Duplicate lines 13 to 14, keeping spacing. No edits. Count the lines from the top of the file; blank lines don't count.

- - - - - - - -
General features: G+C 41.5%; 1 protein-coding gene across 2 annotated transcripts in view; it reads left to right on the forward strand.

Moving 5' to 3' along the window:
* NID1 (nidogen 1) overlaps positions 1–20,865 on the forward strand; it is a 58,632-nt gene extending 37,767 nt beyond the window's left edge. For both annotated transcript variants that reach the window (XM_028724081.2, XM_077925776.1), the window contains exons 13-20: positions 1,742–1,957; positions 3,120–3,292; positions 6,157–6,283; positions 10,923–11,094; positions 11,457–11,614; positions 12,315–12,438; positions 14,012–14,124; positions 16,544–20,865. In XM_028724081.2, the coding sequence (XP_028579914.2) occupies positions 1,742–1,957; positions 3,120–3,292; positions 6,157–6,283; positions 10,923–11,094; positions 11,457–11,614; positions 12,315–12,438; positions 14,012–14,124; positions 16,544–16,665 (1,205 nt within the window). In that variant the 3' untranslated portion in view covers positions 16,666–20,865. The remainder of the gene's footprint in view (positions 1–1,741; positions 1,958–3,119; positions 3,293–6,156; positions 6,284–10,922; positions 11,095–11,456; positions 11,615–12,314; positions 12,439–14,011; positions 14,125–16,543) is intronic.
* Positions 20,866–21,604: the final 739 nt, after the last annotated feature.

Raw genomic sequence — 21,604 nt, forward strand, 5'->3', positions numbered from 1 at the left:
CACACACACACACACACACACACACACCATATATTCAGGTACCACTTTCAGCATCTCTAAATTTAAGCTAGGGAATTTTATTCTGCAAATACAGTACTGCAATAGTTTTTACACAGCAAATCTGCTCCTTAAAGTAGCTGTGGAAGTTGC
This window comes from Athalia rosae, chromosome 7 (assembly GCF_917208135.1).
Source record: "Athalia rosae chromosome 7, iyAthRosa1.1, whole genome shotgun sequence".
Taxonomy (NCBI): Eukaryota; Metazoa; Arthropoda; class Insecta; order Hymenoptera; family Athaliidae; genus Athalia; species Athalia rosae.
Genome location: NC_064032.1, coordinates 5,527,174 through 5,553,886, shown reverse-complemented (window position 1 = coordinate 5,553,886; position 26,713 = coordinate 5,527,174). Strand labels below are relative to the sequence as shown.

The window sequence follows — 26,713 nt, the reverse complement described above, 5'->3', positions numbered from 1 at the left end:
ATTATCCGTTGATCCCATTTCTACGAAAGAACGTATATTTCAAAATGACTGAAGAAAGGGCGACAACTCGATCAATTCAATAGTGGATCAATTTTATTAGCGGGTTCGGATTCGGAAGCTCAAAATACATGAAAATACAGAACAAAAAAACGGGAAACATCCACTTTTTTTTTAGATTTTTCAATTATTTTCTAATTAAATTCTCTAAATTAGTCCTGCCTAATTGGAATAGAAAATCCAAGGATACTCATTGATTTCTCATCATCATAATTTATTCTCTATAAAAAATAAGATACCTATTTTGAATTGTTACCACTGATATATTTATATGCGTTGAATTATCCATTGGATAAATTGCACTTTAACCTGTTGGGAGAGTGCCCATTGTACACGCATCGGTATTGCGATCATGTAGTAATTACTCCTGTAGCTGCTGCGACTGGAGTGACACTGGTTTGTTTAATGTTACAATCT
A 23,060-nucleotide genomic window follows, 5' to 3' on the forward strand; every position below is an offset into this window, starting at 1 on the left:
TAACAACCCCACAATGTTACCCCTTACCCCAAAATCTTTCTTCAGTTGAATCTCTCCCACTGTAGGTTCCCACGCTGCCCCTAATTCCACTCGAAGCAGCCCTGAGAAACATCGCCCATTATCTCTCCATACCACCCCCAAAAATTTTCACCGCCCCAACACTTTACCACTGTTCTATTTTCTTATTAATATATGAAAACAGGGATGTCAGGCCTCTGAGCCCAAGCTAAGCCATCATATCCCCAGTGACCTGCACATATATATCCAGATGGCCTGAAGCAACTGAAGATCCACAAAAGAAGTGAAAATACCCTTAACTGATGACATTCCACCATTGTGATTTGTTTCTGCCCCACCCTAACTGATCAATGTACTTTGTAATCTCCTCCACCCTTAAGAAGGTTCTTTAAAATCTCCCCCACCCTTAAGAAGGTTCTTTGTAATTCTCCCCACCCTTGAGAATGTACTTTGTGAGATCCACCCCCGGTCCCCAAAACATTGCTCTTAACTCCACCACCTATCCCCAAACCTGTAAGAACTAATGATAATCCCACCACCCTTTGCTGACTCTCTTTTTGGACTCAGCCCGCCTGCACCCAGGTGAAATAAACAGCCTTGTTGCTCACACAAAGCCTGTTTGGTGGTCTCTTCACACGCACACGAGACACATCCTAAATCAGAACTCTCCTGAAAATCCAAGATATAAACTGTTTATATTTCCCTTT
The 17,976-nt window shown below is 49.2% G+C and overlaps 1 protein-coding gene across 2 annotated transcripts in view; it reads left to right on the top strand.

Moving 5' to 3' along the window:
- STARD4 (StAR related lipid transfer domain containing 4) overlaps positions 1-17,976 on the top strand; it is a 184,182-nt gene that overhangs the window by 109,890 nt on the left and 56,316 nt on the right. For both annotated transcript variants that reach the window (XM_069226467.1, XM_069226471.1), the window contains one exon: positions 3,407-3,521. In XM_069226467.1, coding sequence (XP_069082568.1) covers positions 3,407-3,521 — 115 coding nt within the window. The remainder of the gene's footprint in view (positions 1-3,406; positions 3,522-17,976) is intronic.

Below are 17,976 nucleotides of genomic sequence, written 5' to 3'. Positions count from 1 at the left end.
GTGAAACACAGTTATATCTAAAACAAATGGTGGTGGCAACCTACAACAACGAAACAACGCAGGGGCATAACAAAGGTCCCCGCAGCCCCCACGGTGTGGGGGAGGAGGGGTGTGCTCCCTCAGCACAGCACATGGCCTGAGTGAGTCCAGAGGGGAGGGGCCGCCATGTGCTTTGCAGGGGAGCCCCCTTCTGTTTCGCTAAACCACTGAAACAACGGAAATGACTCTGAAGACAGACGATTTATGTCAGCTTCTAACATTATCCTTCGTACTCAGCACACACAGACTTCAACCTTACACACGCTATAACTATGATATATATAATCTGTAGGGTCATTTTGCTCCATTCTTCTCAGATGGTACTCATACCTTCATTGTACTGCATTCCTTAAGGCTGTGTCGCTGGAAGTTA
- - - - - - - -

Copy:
A 23,060-nucleotide genomic window follows, 5' to 3' on the forward strand; every position below is an offset into this window, starting at 1 on the left:
TAACAACCCCACAATGTTACCCCTTACCCCAAAATCTTTCTTCAGTTGAATCTCTCCCACTGTAGGTTCCCACGCTGCCCCTAATTCCACTCGAAGCAGCCCTGAGAAACATCGCCCATTATCTCTCCATACCACCCCCAAAAATTTTCACCGCCCCAACACTTTACCACTGTTCTATTTTCTTATTAATATATGAAAACAGGGATGTCAGGCCTCTGAGCCCAAGCTAAGCCATCATATCCCCAGTGACCTGCACATATATATCCAGATGGCCTGAAGCAACTGAAGATCCACAAAAGAAGTGAAAATACCCTTAACTGATGACATTCCACCATTGTGATTTGTTTCTGCCCCACCCTAACTGATCAATGTACTTTGTAATCTCCTCCACCCTTAAGAAGGTTCTTTAAAATCTCCCCCACCCTTAAGAAGGTTCTTTGTAATTCTCCCCACCCTTGAGAATGTACTTTGTGAGATCCACCCCCGGTCCCCAAAACATTGCTCTTAACTCCACCACCTATCCCCAAACCTGTAAGAACTAATGATAATCCCACCACCCTTTGCTGACTCTCTTTTTGGACTCAGCCCGCCTGCACCCAGGTGAAATAAACAGCCTTGTTGCTCACACAAAGCCTGTTTGGTGGTCTCTTCACACGCACACGAGACACATCCTAAATCAGAACTCTCCTGAAAATCCAAGATATAAACTGTTTATATTTCCCTTT